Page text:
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Cybercriminals are increasingly embracing a sophisticated business-model approach

Cybercriminals are increasingly embracing a sophisticated business-model approach

Criminal hacking groups can employ HR specialists, marketers, and training gurus, HPE says

Cybercriminals can call on an extensive network of specialists for "business" expertise, including people who train and recruit, launder money, and provide escrow services, according to HPE.

The cybercriminal underground includes people who provide human resources functions, like recruiting and background checks, but also specialists who help market and sell exploit kits and compromised data and others who serve as middlemen in anonymous transactions, says The Business of Hacking white paper from Hewlett Packard Enterprise.

Cybercriminals are increasingly taking a business-based approach toward their activities, with some organizations developing in-house training, disaster recovery, and other business functions, and others contracting for those services in the underground marketplace, said Shogo Cottrell, a security strategist with HPE Security. Cybercrime is maturing as a business model, he added.

"They are following the money, in a sense," Cottrell said. Cybercriminals are embracing the "traditional sound business practices of increasing your revenue, reducing your costs, maximizing your profit."

Some criminal hacking businesses offer 24-by-seven telephone support, others offer money-back guarantees on their products, Cottrell said.

These traditional business models, with marketing teams focused on the reputation of the cybercriminal groups, help build up the groups' reputations in the criminal underground, Cottrell said.

It's hard to maintain trust and a reputation in the cybercriminal community, "given that there's a lot of paranoia and there's a lot of distrust," Cottrell said. With a marketing team, "they can market the things they're doing a put a good face in front of the underground public."

The HPE paper identifies advertising fraud and extortion as types of cybercrime that have high payout potential while requiring relatively little effort and involving low risk to criminals. Hacktivism and credit card fraud are relatively easy and low risk but offer low payout potential.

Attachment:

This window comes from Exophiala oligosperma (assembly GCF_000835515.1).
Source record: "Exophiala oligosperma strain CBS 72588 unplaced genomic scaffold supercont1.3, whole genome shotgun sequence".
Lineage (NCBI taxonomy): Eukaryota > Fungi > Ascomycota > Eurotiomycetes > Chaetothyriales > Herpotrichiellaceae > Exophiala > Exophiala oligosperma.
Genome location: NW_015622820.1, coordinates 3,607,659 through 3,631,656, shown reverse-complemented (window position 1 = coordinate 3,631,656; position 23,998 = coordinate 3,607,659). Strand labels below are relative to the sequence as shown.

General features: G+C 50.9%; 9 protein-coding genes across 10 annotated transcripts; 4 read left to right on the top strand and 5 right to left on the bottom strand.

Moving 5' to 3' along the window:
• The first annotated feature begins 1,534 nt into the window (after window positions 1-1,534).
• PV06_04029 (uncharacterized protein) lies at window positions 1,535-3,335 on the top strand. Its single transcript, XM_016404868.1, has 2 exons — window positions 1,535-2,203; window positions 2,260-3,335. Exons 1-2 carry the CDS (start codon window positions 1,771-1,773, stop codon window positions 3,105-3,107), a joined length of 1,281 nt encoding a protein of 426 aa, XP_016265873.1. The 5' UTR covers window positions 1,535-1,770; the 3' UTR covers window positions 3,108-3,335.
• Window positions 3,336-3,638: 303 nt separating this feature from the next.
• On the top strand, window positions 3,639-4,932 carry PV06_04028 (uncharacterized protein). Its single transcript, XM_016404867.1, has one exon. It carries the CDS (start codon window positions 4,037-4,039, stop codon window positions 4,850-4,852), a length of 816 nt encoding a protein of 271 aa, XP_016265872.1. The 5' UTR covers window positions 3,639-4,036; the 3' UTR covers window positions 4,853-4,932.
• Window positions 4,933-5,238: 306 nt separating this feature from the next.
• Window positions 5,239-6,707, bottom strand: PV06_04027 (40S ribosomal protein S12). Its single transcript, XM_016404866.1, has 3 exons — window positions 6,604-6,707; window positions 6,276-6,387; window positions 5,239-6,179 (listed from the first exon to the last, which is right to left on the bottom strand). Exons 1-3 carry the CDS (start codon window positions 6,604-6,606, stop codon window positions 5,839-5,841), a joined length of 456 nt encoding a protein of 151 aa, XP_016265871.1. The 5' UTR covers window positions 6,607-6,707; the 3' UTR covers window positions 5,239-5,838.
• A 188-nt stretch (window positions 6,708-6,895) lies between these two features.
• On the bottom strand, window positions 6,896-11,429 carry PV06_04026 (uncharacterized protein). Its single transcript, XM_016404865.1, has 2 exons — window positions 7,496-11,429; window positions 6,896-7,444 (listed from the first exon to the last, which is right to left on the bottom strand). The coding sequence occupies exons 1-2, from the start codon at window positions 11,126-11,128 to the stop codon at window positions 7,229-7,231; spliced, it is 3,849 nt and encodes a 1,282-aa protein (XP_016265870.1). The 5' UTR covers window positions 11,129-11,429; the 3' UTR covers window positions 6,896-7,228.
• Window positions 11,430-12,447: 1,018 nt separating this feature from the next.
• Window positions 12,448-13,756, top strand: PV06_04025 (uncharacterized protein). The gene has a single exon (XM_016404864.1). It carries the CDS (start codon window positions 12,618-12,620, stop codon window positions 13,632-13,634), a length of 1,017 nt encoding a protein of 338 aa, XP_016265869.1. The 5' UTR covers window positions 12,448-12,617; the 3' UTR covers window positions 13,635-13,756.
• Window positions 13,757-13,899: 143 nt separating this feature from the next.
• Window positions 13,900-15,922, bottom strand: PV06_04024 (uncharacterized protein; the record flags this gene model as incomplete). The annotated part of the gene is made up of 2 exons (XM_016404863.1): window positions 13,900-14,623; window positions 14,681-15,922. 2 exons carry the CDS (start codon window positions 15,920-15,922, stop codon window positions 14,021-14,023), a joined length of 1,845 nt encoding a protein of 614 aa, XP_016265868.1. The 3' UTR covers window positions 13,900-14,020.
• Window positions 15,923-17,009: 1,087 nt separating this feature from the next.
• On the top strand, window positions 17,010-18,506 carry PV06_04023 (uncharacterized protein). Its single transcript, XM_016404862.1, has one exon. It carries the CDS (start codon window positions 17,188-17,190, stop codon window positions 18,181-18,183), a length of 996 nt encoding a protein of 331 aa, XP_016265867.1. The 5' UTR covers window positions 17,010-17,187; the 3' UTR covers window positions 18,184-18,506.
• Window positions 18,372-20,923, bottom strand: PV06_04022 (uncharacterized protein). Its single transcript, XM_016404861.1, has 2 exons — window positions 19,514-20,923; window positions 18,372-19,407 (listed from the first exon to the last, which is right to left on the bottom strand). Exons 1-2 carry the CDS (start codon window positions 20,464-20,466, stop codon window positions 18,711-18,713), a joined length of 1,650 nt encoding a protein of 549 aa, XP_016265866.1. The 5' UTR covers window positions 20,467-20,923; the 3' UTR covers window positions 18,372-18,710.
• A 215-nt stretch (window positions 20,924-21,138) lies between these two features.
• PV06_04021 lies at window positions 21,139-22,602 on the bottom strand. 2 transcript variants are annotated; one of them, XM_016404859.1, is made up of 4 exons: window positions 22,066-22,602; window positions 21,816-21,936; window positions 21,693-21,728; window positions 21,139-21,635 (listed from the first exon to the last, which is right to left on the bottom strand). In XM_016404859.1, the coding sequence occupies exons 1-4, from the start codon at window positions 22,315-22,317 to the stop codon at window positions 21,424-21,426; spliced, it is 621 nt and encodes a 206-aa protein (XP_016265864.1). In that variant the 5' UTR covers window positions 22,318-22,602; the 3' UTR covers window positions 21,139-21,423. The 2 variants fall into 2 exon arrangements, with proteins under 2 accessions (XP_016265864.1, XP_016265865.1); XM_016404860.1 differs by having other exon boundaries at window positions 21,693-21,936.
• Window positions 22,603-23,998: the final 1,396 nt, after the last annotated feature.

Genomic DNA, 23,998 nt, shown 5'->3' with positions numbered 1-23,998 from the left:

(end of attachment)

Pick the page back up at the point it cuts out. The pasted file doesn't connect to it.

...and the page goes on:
Organized crime and intellectual property theft, on the other hand, offer large paydays, but can be difficult to pull off and can be risky.

The HPE paper recommends that businesses take several steps to disrupt cybercriminals. Businesses can disrupt hacker profits by using end-to-end encryption on their sensitive data, and by deploying application security tools, the white paper says.

"Attackers prefer easy targets, so deploying any technologies to harden your assets will have dramatic results," the paper says.

Many businesses suffering breaches still fail to deploy basic security measures, such as patching software and two-factor authentication, Cottrell said. Hackers conduct their own risk analysis on potential targets; if a company looks difficult to attack, they will move on, he said.

Honeypots or deception grids -- realistic duplications of a business' network set up to trap attackers -- can also be effective, HPE said. These duplicated networks are "complex but may represent the future of getting ahead of the attackers and disrupting them," the paper says.

Businesses being attacked by cybercriminals shouldn't rely on government action, however, the paper says. While many countries are enacting harsher punishments for cybercrime, there's an enforcement problem in some parts of the world, the paper notes.

Harsh penalties in some countries are "driving attackers to operate in ... more lenient countries to reduce their risk," HPE says.


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